[tor-talk] Spoofing a browser profile to prevent fingerprinting

Ryan Carboni ryacko at gmail.com
Wed Jul 30 01:24:00 UTC 2014

Pretty sure there's be more collisions in regard to those yes or not
questions than you think. Distribution of temperaments and opinions seem to
fit a bell curve. Thus the number of collisions would be quite high.

In terms of internet plug-ins, a person would customize their computer in
terms of how well they understand computers. Thus the low-end would have
malware and the high end would have unique plug-ins, programs, and fonts
that serve their interests.

Joe Btfsplk writes:
> > I'm no expert on fine details of this, but over a long time of
> > checking TBB, Firefox, JonDo Fox, etc., on multiple test sites, it's
> > always clear that far more info is available when JS is enabled.
> > The EFF says ~ 33 bits of identifying info (ii) are needed to
> > accurately identify the same browser / machine at multiple sites.
> Strictly speaking, the 33 bits figure refers to identifying a _person_,
> and comes from Arvind Narayanan, who calculated it by rounding down the
> base 2 logarithm of the world's human population.  (If you can ask
> 33 perfectly independent and identically distributed yes-or-no questions
> about a person, the set of answers to those questions will be completely
> unique.)
> There are probably fewer Internet-connected browser instances than
> living people, so less information might suffice to distinguish them.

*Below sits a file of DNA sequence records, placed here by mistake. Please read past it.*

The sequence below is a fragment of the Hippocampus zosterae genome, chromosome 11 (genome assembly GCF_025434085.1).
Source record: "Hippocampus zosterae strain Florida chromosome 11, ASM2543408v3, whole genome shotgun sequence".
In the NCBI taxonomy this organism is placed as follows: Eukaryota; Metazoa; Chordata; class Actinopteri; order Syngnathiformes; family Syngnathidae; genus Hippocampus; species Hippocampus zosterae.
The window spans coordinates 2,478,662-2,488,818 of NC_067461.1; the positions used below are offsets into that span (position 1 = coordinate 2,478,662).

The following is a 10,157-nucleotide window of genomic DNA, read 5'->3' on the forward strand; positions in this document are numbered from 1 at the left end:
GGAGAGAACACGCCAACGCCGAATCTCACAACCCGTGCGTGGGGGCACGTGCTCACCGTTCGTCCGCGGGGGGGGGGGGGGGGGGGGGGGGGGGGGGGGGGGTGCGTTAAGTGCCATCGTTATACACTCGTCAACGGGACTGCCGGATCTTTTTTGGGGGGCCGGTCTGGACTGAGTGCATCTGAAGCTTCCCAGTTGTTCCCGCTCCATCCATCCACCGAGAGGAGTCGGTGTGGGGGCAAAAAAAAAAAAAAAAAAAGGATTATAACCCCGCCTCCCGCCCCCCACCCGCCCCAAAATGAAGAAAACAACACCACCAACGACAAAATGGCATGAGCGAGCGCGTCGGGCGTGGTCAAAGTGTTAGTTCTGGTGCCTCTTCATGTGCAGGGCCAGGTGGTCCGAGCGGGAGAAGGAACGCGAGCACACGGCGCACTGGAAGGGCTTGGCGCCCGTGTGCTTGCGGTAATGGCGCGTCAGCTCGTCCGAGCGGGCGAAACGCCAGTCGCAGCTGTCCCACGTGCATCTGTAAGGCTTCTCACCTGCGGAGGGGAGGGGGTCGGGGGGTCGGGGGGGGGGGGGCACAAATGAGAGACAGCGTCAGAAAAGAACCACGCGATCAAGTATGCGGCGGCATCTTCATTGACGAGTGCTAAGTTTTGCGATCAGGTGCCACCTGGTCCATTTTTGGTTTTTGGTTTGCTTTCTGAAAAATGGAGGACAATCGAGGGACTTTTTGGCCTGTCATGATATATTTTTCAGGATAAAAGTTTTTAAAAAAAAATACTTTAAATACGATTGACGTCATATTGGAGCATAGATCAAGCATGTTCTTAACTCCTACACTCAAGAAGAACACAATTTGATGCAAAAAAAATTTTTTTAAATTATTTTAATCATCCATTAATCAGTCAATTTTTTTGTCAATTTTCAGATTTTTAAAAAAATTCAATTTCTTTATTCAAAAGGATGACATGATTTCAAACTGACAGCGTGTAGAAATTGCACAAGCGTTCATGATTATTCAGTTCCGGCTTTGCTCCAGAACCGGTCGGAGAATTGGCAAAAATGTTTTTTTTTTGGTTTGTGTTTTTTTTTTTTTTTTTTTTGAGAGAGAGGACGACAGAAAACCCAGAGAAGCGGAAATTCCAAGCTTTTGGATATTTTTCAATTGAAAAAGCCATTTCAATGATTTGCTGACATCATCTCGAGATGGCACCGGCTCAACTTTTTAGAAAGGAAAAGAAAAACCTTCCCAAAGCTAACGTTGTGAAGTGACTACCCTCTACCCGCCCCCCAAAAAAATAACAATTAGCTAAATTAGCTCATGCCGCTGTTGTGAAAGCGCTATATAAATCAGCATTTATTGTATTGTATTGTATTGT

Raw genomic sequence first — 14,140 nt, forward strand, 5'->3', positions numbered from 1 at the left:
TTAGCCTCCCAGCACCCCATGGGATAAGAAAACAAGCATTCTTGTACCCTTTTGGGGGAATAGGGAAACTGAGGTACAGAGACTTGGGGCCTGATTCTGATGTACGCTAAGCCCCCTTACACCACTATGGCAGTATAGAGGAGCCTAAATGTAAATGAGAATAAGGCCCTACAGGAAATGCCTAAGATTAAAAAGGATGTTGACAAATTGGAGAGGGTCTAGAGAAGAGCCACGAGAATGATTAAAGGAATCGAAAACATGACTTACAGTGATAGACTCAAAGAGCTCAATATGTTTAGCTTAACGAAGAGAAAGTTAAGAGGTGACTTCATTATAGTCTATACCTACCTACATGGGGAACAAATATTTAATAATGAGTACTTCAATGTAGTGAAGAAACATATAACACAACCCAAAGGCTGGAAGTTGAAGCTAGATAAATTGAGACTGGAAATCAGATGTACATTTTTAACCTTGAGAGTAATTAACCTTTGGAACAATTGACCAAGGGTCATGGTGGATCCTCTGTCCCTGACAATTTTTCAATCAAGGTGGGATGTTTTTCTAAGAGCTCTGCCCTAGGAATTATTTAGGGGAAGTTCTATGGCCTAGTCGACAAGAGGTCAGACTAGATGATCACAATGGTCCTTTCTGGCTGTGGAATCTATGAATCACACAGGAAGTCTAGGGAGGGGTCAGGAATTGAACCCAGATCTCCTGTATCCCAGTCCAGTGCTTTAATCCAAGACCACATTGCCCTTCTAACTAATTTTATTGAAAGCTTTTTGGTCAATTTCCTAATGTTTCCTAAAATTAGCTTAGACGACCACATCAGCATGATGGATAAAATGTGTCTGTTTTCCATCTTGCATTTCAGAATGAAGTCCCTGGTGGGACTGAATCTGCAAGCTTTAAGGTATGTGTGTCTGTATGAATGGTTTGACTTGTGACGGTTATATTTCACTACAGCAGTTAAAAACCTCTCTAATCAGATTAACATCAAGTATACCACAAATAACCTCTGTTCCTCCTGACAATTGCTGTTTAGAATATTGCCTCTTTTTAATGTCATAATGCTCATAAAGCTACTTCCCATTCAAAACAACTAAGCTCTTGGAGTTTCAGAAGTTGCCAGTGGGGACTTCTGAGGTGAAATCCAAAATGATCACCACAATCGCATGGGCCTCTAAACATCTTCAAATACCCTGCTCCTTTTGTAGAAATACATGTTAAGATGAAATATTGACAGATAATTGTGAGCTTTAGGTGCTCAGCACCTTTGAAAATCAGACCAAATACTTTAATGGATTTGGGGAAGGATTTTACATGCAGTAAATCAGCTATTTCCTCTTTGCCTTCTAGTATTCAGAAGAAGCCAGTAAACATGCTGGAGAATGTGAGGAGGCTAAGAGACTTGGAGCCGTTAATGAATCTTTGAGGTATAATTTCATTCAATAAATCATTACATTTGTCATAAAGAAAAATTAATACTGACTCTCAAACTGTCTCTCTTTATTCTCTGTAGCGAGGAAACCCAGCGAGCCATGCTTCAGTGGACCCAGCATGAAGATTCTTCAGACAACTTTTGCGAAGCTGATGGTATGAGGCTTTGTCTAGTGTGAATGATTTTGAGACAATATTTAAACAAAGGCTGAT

> If you're using EFF's Panopticlick page, you should be aware of some
> limitations about the measurements it gives you.  One is that it doesn't
> measure all possible measurable attributes of a browser -- people doing
> user tracking may have additional measurement techniques that aren't
> included in Panopticlick.  Another is that the "bits" of information
> that you get from measuring each attribute don't actually add linearly
> (and there's no direct way of adding them without knowing more about
> the population statistics and how the attributes interact).  So if you
> get an estimate that your Foo browser feature contributes 6 bits of
> identifiability and your Bar browser features contributes 5 bits, you
> can't necessarily conclude that together they contribute 11 bits.
> (Another limitation that Peter Eckersley, the developer of Panopticlick,
> pointed out to me is that the sample of fingerprints in Panopticlick's
> database isn't very current or very representative of a larger population
> of user-agents that are getting used in 2014.)
> You're definitely right that Javascript is an important part of many
> browser fingerprinting techniques and that browser fingerprinting will
> work much less well without it.
> --
> Seth Schoen  <schoen at eff.org>
> Senior Staff Technologist                       https://www.eff.org/
> Electronic Frontier Foundation                  https://www.eff.org/join
> 815 Eddy Street, San Francisco, CA  94109       +1 415 436 9333 x107

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